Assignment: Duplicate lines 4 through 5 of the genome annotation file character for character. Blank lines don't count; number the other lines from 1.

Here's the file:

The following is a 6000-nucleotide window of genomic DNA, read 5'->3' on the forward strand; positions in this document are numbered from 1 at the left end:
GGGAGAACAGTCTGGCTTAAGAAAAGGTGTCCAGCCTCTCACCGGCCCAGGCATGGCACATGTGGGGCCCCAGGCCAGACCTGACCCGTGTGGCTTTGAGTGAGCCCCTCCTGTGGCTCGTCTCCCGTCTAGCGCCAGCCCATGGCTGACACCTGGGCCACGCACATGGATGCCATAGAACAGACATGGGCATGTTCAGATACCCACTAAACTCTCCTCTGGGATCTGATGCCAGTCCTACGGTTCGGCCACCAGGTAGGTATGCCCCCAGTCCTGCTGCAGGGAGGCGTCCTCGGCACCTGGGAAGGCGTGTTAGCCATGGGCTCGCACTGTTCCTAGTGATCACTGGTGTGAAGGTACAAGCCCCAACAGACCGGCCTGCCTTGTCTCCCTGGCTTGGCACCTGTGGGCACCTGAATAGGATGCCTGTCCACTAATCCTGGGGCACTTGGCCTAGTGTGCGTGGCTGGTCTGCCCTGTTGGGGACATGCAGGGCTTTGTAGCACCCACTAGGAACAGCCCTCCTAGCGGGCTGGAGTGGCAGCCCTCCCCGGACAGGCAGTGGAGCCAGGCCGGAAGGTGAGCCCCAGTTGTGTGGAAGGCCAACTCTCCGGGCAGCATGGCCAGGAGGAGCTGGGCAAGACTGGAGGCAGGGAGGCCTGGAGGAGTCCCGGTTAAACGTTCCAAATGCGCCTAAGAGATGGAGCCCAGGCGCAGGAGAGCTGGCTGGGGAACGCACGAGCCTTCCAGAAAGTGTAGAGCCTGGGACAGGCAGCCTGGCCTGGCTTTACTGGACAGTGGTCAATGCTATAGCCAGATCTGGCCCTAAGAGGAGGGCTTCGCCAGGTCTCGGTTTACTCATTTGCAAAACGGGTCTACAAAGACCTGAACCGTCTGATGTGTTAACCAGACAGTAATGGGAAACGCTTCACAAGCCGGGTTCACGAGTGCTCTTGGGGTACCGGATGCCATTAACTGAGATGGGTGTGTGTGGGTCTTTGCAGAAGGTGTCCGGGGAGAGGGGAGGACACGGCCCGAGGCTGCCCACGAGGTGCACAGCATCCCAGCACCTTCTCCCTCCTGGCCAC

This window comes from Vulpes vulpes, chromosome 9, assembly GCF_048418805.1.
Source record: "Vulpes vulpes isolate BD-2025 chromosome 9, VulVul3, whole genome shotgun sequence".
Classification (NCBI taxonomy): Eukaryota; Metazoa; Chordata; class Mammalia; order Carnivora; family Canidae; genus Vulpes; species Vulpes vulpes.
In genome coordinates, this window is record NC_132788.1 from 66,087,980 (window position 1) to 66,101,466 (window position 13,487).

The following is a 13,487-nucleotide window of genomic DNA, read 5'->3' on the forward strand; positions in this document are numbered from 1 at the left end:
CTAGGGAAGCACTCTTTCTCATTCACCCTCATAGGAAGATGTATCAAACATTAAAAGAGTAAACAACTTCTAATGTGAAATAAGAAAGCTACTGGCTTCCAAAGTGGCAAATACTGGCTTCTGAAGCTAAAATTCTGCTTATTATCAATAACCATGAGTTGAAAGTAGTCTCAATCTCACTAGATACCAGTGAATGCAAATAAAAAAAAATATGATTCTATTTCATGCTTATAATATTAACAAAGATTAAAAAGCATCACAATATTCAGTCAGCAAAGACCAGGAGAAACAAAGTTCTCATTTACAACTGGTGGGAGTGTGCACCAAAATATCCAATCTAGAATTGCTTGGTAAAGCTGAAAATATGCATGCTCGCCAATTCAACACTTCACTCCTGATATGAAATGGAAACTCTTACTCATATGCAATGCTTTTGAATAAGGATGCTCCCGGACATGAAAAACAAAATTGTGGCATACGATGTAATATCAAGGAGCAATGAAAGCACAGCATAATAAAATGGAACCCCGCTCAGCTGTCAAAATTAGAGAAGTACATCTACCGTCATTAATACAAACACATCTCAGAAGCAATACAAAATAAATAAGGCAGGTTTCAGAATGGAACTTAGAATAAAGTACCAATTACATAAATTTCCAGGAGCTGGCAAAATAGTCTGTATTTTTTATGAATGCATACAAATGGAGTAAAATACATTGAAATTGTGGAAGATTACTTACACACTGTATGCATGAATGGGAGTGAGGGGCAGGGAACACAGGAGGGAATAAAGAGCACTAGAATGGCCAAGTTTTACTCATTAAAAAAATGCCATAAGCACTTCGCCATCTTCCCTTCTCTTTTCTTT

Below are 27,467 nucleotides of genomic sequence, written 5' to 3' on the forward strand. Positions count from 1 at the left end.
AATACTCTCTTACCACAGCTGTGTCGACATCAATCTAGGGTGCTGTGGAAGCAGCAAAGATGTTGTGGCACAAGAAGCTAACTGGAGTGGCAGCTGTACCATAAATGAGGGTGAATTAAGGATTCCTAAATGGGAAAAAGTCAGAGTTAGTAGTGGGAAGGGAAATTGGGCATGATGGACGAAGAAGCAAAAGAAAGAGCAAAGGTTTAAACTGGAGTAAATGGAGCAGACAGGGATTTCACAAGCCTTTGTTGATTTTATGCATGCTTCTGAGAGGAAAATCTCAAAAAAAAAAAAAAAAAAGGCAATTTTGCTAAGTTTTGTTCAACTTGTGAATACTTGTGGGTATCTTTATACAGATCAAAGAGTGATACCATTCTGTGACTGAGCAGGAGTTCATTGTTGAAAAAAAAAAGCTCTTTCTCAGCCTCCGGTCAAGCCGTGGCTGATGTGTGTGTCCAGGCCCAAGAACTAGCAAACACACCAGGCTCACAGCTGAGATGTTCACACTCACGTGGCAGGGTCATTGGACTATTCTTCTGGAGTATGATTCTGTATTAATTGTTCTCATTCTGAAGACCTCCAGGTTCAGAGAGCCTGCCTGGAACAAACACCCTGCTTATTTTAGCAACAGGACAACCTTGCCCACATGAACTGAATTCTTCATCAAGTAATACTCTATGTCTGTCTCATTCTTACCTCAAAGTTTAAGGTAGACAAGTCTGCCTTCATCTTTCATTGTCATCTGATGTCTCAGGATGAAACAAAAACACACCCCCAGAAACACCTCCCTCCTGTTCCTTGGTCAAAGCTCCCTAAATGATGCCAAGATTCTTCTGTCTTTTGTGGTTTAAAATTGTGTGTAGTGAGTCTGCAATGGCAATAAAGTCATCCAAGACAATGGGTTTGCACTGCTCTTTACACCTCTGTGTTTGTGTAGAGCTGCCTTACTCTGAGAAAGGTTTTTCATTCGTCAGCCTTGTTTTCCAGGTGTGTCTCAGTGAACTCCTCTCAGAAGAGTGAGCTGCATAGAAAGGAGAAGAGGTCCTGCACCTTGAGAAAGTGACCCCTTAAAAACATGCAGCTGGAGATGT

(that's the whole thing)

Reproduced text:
Source record: "Vulpes vulpes isolate BD-2025 chromosome 9, VulVul3, whole genome shotgun sequence".
Classification (NCBI taxonomy): Eukaryota; Metazoa; Chordata; class Mammalia; order Carnivora; family Canidae; genus Vulpes; species Vulpes vulpes.